Two organizations of St. Louis business leaders — Civic Progress and the Regional Business Council — announced new funding for a group of local community organizations Tuesday. The funding amounts range from $15,000 to $200,000, but add up to $1,040,000 for nine organizations.
The organizations receiving the money are: STL Youth Jobs; St. Louis County Library; St. Louis Public Library; Beyond Housing; Better Family Life Inc.; The Urban League of Metropolitan St. Louis; KIPP: St. Louis; The North Side Community School and The Little Bit Foundation.
An additional $1.2 million in in-kind contributions will be made to the Operation Clean Sweep neighborhood revitalization project.
At an event announcing the funding, James Clark, vice president of community outreach for Better Family Life, spoke about the program’s gun violence de-escalation program, which the funding will help. Since its establishment in December 2016, Clark said, the program has de-escalated 82 conflicts that were on a trajectory to violence or already involved violence.
“We should be embarrassed,” Clark said, of the city’s association with violence. “These are the kinds of investments that will move us out from under that light.”
Tom Santel, executive director of Civic Progress, said the organizations were chosen because of their track records of helping the St. Louis community.
“They’re proven organizations that really get out in the community and help people change their lives,” Santel said. “If James prevents violence, you don’t see it, but it happened.”
The money announced Tuesday will also support about 80 jobs for young people in St. Louis, said Hillary Frey, executive director of STL Youth Jobs.
College student Jayla Cooper, 20, grew up in the St. Louis area and has participated in STL Youth Jobs for two summers. In 2018, she worked for Peabody Energy, and now Cooper is on her second week of working at the mayor’s office, where her supervisors are already asking about her plans for winter break.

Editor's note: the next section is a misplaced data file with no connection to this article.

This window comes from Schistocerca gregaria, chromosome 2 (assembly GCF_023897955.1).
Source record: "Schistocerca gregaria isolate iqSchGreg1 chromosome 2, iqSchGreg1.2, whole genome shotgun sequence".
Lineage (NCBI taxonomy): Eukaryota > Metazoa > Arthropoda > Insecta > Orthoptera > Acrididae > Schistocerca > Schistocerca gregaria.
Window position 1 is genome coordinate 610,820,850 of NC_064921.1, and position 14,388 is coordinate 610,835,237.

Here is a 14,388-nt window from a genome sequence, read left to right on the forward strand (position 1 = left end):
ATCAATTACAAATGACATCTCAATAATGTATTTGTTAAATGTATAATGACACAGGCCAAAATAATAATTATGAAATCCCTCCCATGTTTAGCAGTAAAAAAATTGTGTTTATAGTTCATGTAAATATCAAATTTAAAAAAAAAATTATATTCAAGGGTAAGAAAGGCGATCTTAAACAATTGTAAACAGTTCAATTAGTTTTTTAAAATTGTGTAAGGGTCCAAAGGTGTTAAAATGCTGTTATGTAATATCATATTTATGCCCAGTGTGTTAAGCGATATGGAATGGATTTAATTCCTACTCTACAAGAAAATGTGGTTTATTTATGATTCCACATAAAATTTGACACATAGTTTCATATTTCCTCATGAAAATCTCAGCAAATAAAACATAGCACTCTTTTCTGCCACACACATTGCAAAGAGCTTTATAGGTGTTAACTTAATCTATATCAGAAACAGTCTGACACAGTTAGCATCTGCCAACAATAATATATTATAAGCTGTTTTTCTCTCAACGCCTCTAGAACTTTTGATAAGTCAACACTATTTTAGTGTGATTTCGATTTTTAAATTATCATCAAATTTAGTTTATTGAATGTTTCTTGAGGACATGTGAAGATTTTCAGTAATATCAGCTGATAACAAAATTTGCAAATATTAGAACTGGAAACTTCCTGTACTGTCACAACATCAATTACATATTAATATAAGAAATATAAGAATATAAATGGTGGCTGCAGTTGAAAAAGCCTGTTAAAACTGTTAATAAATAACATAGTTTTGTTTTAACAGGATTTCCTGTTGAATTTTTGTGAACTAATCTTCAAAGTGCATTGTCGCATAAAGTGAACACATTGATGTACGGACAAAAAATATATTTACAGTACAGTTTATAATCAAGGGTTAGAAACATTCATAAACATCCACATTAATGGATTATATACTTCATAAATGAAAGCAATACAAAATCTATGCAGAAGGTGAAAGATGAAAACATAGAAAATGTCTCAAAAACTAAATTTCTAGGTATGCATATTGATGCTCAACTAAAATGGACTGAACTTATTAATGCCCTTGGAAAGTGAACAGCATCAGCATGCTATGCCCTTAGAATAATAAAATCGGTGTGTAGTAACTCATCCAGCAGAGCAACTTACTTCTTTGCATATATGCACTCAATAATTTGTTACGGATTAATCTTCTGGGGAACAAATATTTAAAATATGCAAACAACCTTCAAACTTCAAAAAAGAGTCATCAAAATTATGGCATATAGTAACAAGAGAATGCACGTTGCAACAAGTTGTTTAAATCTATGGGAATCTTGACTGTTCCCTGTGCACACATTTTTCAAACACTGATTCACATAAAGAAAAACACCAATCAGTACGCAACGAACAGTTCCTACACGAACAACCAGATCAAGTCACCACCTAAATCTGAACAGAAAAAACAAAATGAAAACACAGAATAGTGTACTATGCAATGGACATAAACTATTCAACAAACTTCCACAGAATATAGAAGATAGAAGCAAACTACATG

“Beyond the funding, having the corporate stamp of approval from those organizations ... is very powerful for our ability to expand,” Frey said.
STL Youth Jobs has been around for six years. In 2018, the organization placed about 750 youth in summer jobs, and for 2019 they expect to reach 1,000 placements.
$250,000 will go to the Urban League of Metropolitan St. Louis, largely to support the League’s Save Our Sons employment program, which seeks to help economically disadvantaged men find jobs and earn livable wages.
Johnnie Cotton, a graduate of the Save Our Sons program, was incarcerated when he was 32 years old, and received a 30-year sentence. He was granted clemency by former President Barack Obama after 16 years.
After his release, he got involved with the Save Our Sons program, which connected him with a job.
“I got the job immediately, and right now I’m working,” Cotton said at Tuesday’s press conference.
He works nights at a laboratory, which allows him to work as a barber during the day, he said.
The program also provided him with a suit, which he said empowered him.
“I felt strong then,” Cotton said. “I felt unjudged. I felt like I could do anything I want.”